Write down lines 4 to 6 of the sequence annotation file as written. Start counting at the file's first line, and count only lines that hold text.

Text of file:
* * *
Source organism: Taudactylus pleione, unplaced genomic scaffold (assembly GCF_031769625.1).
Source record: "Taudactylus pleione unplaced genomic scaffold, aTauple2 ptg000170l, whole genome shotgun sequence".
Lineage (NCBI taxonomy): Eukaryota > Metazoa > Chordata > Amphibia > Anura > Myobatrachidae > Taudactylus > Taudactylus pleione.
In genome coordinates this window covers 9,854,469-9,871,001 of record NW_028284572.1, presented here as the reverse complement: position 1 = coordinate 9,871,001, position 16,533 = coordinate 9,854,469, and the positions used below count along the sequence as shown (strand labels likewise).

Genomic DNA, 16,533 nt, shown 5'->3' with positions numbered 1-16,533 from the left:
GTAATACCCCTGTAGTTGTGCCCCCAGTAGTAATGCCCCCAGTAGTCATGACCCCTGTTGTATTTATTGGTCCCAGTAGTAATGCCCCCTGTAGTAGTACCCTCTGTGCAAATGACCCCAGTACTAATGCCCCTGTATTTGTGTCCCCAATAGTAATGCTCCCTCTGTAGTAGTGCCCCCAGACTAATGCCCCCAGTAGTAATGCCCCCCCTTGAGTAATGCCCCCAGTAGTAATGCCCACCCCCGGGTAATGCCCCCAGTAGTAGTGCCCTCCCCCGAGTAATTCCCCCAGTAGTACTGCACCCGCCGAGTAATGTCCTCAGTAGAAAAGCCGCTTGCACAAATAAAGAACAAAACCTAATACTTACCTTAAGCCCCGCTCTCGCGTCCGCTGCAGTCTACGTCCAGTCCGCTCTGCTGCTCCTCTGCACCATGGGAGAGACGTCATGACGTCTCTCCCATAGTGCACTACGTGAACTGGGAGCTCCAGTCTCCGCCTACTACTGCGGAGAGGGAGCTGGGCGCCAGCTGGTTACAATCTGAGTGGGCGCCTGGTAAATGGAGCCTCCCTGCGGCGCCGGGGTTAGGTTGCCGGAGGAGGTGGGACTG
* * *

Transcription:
In genome coordinates this window covers 9,854,469-9,871,001 of record NW_028284572.1, presented here as the reverse complement: position 1 = coordinate 9,871,001, position 16,533 = coordinate 9,854,469, and the positions used below count along the sequence as shown (strand labels likewise).

Genomic DNA, 16,533 nt, shown 5'->3' with positions numbered 1-16,533 from the left:
GTAATACCCCTGTAGTTGTGCCCCCAGTAGTAATGCCCCCAGTAGTCATGACCCCTGTTGTATTTATTGGTCCCAGTAGTAATGCCCCCTGTAGTAGTACCCTCTGTGCAAATGACCCCAGTACTAATGCCCCTGTATTTGTGTCCCCAATAGTAATGCTCCCTCTGTAGTAGTGCCCCCAGACTAATGCCCCCAGTAGTAATGCCCCCCCTTGAGTAATGCCCCCAGTAGTAATGCCCACCCCCGGGTAATGCCCCCAGTAGTAGTGCCCTCCCCCGAGTAATTCCCCCAGTAGTACTGCACCCGCCGAGTAATGTCCTCAGTAGAAAAGCCGCTTGCACAAATAAAGAACAAAACCTAATACTTACCTTAAGCCCCGCTCTCGCGTCCGCTGCAGTCTACGTCCAGTCCGCTCTGCTGCTCCTCTGCACCATGGGAGAGACGTCATGACGTCTCTCCCATAGTGCACTACGTGAACTGGGAGCTCCAGTCTCCGCCTACTACTGCGGAGAGGGAGCTGGGCGCCAGCTGGTTACAATCTGAGTGGGCGCCTGGTAAATGGAGCCTCCCTGCGGCGCCGGGGTTAGGTTGCCGGAGGAGGTGGGACTG